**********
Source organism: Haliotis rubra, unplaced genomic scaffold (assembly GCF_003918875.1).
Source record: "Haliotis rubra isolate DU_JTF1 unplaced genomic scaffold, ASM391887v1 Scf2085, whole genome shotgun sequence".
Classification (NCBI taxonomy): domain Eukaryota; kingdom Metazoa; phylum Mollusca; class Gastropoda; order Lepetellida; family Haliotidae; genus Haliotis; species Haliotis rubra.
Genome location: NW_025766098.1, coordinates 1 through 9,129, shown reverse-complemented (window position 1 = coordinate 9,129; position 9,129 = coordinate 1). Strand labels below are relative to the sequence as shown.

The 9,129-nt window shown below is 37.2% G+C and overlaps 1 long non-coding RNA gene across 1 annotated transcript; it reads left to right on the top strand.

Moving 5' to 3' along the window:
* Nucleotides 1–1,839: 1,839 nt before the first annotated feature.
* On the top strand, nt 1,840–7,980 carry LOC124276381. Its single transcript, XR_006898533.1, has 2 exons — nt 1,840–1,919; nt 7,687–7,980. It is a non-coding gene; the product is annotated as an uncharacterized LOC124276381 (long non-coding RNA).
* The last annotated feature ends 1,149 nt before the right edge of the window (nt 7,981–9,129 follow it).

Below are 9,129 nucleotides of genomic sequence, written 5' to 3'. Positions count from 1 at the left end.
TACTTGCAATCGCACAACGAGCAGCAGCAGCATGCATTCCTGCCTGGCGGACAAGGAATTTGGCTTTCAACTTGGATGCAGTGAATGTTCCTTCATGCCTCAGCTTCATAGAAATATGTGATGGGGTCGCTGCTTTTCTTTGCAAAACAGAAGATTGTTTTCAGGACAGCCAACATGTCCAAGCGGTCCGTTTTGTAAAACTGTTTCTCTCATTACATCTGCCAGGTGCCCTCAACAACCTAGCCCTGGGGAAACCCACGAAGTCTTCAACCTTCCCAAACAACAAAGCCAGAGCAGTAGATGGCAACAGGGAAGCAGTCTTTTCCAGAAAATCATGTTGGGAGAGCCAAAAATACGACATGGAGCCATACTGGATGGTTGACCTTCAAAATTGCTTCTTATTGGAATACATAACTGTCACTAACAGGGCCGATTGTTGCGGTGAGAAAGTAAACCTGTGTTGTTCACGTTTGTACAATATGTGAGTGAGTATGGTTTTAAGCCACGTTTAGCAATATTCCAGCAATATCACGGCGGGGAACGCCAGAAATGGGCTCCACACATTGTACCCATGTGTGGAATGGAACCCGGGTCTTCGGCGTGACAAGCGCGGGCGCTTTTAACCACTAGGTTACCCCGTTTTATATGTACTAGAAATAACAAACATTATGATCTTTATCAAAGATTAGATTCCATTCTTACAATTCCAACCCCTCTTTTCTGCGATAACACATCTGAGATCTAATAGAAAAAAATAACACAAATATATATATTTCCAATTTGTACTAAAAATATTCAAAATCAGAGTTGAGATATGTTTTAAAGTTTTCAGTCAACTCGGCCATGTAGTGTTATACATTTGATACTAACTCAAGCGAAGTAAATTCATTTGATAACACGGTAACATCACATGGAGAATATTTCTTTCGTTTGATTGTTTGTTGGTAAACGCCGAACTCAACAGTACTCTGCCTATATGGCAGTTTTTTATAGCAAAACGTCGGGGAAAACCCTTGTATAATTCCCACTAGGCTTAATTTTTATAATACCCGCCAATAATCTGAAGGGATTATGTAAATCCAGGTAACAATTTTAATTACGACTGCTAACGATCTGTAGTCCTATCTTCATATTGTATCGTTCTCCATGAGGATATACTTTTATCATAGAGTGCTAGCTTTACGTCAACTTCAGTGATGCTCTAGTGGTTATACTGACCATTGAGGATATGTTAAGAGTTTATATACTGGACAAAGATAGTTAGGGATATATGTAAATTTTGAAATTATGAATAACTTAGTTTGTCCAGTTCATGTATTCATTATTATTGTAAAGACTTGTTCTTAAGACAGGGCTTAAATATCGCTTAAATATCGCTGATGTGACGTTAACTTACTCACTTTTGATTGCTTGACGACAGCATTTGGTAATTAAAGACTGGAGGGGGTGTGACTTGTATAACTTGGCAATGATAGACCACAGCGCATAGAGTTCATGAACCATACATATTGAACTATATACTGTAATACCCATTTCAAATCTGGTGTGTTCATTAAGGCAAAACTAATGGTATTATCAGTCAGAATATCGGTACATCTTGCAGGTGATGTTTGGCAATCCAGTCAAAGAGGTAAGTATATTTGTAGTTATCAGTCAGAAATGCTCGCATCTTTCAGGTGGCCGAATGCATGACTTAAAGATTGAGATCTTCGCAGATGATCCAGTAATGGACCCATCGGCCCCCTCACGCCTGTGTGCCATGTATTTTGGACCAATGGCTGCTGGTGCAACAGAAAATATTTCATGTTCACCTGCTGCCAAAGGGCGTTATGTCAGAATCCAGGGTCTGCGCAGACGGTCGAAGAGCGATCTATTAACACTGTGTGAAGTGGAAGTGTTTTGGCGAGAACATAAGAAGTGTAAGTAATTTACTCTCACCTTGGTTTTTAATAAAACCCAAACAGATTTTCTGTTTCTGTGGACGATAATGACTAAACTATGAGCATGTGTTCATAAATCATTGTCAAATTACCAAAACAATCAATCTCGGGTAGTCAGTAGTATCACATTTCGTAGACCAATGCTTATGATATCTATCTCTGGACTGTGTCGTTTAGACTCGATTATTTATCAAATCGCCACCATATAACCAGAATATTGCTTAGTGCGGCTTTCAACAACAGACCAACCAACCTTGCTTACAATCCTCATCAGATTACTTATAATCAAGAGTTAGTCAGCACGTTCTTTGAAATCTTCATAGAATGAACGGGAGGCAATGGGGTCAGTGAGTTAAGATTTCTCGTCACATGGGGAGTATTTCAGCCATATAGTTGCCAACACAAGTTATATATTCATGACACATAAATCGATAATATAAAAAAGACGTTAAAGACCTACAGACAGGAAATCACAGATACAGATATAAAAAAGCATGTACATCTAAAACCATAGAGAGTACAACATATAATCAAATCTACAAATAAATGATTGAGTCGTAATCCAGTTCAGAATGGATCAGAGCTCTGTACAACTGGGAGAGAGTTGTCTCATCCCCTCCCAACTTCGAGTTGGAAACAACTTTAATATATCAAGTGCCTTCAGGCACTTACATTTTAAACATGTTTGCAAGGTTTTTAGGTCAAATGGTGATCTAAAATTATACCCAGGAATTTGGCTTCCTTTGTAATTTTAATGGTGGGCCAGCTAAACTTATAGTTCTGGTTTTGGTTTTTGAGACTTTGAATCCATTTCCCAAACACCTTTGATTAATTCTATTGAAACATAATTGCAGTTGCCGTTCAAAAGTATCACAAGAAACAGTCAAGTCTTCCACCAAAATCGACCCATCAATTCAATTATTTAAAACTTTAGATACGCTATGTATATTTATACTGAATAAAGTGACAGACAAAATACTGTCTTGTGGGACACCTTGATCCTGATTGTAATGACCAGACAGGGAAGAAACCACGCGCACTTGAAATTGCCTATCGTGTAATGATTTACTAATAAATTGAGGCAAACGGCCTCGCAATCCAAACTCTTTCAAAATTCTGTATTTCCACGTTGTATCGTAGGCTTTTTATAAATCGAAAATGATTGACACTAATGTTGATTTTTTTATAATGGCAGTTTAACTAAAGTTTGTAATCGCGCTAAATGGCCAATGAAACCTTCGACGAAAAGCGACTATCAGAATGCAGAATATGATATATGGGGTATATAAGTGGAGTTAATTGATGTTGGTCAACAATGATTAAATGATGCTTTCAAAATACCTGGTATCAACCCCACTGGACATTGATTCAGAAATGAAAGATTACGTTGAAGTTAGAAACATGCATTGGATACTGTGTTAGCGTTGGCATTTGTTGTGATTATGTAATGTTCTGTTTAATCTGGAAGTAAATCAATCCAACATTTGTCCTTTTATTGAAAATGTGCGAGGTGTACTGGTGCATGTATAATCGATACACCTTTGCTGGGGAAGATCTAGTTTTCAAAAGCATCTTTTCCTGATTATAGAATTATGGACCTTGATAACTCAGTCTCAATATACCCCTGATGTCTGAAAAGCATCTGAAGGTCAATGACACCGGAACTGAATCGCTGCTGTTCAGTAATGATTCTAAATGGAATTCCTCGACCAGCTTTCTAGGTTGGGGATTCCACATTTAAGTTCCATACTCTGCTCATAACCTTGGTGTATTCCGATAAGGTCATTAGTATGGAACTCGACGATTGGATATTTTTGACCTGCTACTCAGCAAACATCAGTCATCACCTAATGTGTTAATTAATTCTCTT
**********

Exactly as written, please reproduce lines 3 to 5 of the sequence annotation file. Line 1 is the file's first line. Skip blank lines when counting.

Classification (NCBI taxonomy): domain Eukaryota; kingdom Metazoa; phylum Mollusca; class Gastropoda; order Lepetellida; family Haliotidae; genus Haliotis; species Haliotis rubra.
Genome location: NW_025766098.1, coordinates 1 through 9,129, shown reverse-complemented (window position 1 = coordinate 9,129; position 9,129 = coordinate 1). Strand labels below are relative to the sequence as shown.

The 9,129-nt window shown below is 37.2% G+C and overlaps 1 long non-coding RNA gene across 1 annotated transcript; it reads left to right on the top strand.